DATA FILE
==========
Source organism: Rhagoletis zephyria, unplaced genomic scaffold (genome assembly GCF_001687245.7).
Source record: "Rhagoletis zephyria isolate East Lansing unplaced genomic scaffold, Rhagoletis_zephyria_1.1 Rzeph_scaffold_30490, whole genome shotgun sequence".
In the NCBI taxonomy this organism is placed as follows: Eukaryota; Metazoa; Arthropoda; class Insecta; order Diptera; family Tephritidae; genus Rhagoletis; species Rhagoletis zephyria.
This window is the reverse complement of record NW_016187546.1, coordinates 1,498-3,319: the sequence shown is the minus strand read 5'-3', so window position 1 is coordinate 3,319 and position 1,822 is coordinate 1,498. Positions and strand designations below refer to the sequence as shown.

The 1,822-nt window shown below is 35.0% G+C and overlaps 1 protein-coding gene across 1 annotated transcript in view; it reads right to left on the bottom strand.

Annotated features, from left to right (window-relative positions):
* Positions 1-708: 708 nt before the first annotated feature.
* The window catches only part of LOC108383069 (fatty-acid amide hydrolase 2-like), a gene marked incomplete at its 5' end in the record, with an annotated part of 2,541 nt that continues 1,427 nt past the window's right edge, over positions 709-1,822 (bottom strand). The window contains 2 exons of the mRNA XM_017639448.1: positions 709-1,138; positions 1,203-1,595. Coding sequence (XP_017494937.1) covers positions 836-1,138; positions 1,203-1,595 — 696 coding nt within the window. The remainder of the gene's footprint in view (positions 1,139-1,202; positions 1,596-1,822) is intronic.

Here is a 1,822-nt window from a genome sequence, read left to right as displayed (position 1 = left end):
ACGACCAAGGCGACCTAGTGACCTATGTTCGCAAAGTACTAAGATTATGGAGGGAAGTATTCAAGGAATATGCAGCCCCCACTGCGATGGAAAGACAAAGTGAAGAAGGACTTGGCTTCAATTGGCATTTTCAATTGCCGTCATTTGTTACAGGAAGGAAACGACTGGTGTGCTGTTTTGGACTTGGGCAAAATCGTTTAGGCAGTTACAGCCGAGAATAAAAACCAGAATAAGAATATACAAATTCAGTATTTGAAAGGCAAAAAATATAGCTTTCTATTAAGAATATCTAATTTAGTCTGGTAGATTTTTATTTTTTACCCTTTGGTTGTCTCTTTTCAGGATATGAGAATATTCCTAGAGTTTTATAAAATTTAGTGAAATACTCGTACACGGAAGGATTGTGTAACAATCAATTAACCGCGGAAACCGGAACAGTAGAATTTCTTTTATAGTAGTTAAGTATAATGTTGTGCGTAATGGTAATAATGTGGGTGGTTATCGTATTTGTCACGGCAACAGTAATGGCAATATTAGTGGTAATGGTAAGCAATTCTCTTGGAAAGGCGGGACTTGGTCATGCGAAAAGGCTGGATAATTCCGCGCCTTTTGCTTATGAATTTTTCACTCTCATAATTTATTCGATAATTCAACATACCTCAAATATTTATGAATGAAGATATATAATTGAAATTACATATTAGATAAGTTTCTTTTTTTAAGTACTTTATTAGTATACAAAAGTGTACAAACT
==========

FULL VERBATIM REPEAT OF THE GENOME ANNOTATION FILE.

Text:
Source organism: Rhagoletis zephyria, unplaced genomic scaffold (genome assembly GCF_001687245.7).
Source record: "Rhagoletis zephyria isolate East Lansing unplaced genomic scaffold, Rhagoletis_zephyria_1.1 Rzeph_scaffold_30490, whole genome shotgun sequence".
In the NCBI taxonomy this organism is placed as follows: Eukaryota; Metazoa; Arthropoda; class Insecta; order Diptera; family Tephritidae; genus Rhagoletis; species Rhagoletis zephyria.
This window is the reverse complement of record NW_016187546.1, coordinates 1,498-3,319: the sequence shown is the minus strand read 5'-3', so window position 1 is coordinate 3,319 and position 1,822 is coordinate 1,498. Positions and strand designations below refer to the sequence as shown.

The 1,822-nt window shown below is 35.0% G+C and overlaps 1 protein-coding gene across 1 annotated transcript in view; it reads right to left on the bottom strand.

Annotated features, from left to right (window-relative positions):
* Positions 1-708: 708 nt before the first annotated feature.
* The window catches only part of LOC108383069 (fatty-acid amide hydrolase 2-like), a gene marked incomplete at its 5' end in the record, with an annotated part of 2,541 nt that continues 1,427 nt past the window's right edge, over positions 709-1,822 (bottom strand). The window contains 2 exons of the mRNA XM_017639448.1: positions 709-1,138; positions 1,203-1,595. Coding sequence (XP_017494937.1) covers positions 836-1,138; positions 1,203-1,595 — 696 coding nt within the window. The remainder of the gene's footprint in view (positions 1,139-1,202; positions 1,596-1,822) is intronic.

Here is a 1,822-nt window from a genome sequence, read left to right as displayed (position 1 = left end):
ACGACCAAGGCGACCTAGTGACCTATGTTCGCAAAGTACTAAGATTATGGAGGGAAGTATTCAAGGAATATGCAGCCCCCACTGCGATGGAAAGACAAAGTGAAGAAGGACTTGGCTTCAATTGGCATTTTCAATTGCCGTCATTTGTTACAGGAAGGAAACGACTGGTGTGCTGTTTTGGACTTGGGCAAAATCGTTTAGGCAGTTACAGCCGAGAATAAAAACCAGAATAAGAATATACAAATTCAGTATTTGAAAGGCAAAAAATATAGCTTTCTATTAAGAATATCTAATTTAGTCTGGTAGATTTTTATTTTTTACCCTTTGGTTGTCTCTTTTCAGGATATGAGAATATTCCTAGAGTTTTATAAAATTTAGTGAAATACTCGTACACGGAAGGATTGTGTAACAATCAATTAACCGCGGAAACCGGAACAGTAGAATTTCTTTTATAGTAGTTAAGTATAATGTTGTGCGTAATGGTAATAATGTGGGTGGTTATCGTATTTGTCACGGCAACAGTAATGGCAATATTAGTGGTAATGGTAAGCAATTCTCTTGGAAAGGCGGGACTTGGTCATGCGAAAAGGCTGGATAATTCCGCGCCTTTTGCTTATGAATTTTTCACTCTCATAATTTATTCGATAATTCAACATACCTCAAATATTTATGAATGAAGATATATAATTGAAATTACATATTAGATAAGTTTCTTTTTTTAAGTACTTTATTAGTATACAAAAGTGTACAAACT